It turns out Gov. Jerry Brown wasn’t kidding when he suggested two years ago that California might “launch its own damn satellite” in defiance of federal climate change policies.
As the Democratic governor comes to the end of a historic fourth term in office, he announced a new state initiative Friday to develop a satellite that can track climate pollutants with greater precision and support more targeted efforts to fight climate change worldwide.
“In California, with science under attack, in fact we’re under attack by a lot of people, including Donald Trump, but the climate threat still keeps growing,” Brown said in his closing remarks at the Global Climate Action Summit, a conference he hosted this week in San Francisco encouraging regional governments and businesses to adopt stronger policies to reduce their greenhouse gas emissions.
“So, we want to know, what the hell is going on all over the world, all the time?” Brown said. “So we’re going to launch our own satellite, our own damn satellite, to figure out where the pollution is and how we’re going to end it, with great precision.”
In a press release, the governor’s office said the California Air Resources Board would be developing technology capable of detecting the “point source” of carbon dioxide emissions and other climate pollutants that linger in the atmosphere, trapping in heat and warming the Earth’s surface.
The program is a partnership with Planet Labs, a San Francisco-based company that operates Earth-imaging satellites. California plans to make data collected by the satellite publicly available.
“This initiative will enable us to spotlight the methane, the pollution, and then be able to be in a position to point out those who pollute and then develop the remedies to end it,” Brown said. “We will fight the climate challenge and we will succeed.”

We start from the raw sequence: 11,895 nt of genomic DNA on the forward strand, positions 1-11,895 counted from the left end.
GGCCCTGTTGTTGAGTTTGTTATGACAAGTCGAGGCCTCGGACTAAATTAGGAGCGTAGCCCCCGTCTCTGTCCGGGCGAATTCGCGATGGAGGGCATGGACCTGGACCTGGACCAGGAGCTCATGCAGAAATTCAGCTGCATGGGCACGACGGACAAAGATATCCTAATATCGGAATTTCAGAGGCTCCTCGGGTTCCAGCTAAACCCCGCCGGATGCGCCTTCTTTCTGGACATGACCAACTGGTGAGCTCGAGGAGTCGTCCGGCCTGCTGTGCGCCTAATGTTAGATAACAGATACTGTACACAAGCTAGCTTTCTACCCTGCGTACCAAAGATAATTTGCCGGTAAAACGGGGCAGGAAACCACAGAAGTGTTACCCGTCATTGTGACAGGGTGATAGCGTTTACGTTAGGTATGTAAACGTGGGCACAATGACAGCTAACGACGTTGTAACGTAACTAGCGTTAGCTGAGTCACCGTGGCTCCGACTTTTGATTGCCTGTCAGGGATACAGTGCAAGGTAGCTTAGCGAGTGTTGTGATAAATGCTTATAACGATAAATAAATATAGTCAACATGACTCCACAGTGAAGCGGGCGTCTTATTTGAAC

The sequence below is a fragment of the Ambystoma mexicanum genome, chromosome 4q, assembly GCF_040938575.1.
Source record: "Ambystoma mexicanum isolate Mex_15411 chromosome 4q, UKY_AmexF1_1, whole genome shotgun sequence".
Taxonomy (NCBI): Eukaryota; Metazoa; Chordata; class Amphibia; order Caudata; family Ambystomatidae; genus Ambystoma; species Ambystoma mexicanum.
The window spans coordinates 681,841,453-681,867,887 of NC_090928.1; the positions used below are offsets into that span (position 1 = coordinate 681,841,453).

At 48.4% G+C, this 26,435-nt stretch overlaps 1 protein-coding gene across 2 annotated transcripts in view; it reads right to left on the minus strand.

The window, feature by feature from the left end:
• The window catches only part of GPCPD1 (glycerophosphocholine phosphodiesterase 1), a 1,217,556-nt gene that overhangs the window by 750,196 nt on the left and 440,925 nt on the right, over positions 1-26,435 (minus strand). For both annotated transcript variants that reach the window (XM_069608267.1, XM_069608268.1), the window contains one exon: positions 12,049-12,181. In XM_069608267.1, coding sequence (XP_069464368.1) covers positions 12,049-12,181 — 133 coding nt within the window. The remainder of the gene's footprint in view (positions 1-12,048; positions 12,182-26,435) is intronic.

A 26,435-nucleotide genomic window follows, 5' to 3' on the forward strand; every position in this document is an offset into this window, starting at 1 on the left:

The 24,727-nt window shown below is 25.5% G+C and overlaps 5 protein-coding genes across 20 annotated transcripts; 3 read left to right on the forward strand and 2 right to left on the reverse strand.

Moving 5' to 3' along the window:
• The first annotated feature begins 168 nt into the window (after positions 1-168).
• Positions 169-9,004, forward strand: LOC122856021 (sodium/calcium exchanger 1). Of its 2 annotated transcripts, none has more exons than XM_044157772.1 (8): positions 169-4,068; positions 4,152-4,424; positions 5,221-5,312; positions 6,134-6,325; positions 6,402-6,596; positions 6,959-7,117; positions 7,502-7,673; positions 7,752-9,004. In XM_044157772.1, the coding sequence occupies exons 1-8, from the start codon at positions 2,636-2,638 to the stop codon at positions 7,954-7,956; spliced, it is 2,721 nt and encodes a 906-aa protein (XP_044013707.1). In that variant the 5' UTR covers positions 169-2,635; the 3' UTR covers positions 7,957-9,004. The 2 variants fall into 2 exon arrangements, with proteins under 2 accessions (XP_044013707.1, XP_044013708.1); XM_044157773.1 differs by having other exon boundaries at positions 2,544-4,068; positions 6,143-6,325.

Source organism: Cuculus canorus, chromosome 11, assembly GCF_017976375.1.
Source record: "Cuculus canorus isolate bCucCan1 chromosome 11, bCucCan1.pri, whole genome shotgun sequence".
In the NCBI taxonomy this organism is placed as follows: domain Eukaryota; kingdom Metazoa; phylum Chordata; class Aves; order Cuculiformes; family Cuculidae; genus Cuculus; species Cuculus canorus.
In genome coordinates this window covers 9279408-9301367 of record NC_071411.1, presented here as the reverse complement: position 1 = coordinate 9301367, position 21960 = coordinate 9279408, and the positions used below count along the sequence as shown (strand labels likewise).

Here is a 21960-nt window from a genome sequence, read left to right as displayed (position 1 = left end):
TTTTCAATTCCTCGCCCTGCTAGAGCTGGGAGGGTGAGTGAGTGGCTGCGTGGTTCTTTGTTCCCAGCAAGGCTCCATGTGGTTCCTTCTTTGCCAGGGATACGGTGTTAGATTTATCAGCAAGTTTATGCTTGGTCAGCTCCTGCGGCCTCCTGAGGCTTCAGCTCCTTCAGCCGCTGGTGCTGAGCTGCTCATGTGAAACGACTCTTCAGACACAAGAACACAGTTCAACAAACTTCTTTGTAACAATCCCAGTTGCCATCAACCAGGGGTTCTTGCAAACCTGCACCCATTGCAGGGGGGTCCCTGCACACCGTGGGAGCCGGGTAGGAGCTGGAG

Brown initially raised the idea of the satellite nearly two years ago, speaking to a conference of scientists shortly after the election of President Donald Trump.
With news of proposed budget cuts under the new presidential administration that could have effectively eliminated Earth-observing satellites used to monitor the effects of climate change, Brown promised to defy the federal government.
“If Trump turns off the satellites, California will launch its own damn satellite,” he said in December 2016. “We’re going to collect that data.”
Brown noted in the same speech that he proposed California launch its own communications satellite during his first stint as governor in the late 1970s, an idea that helped earn him the nickname “Gov. Moonbeam.”
In an email, spokesman Stanley Young said the Air Resources Board “will receive and distribute satellite observations and convene partners to convert the data to action.”
Young said no state money would be used for the project, but California “plans to provide in-kind contributions and possible additional resources to assure data access and to facilitate appropriate emission reductions.” The Overlook International Foundation and the Grantham Foundation have provided initial funding, he added, and further fundraising is expected to complete the project.
California’s goal is to launch the satellite by 2021, with data available beginning in 2022.
“CARB has funded activities over the past decade to test and apply various technologies to detect greenhouse gas emission sources, including super emitters, in California. The goal is to port these detection technologies onto the satellite,” Young said.
Brown simultaneously made a secondary commitment to share the satellite data with governments, businesses, landowners and others around the world through a common platform developed in partnership with the Environmental Defense Fund.
The nonprofit environmental advocacy organization announced in April its own plans to launch a satellite by 2021 to collect data on global methane emissions from oil and gas fields. President Fred Krupp said in an interview that the projects could complement each other.
“Once we find where the big plumes of methane are coming from, they’ll be able to zero in,” Krupp said.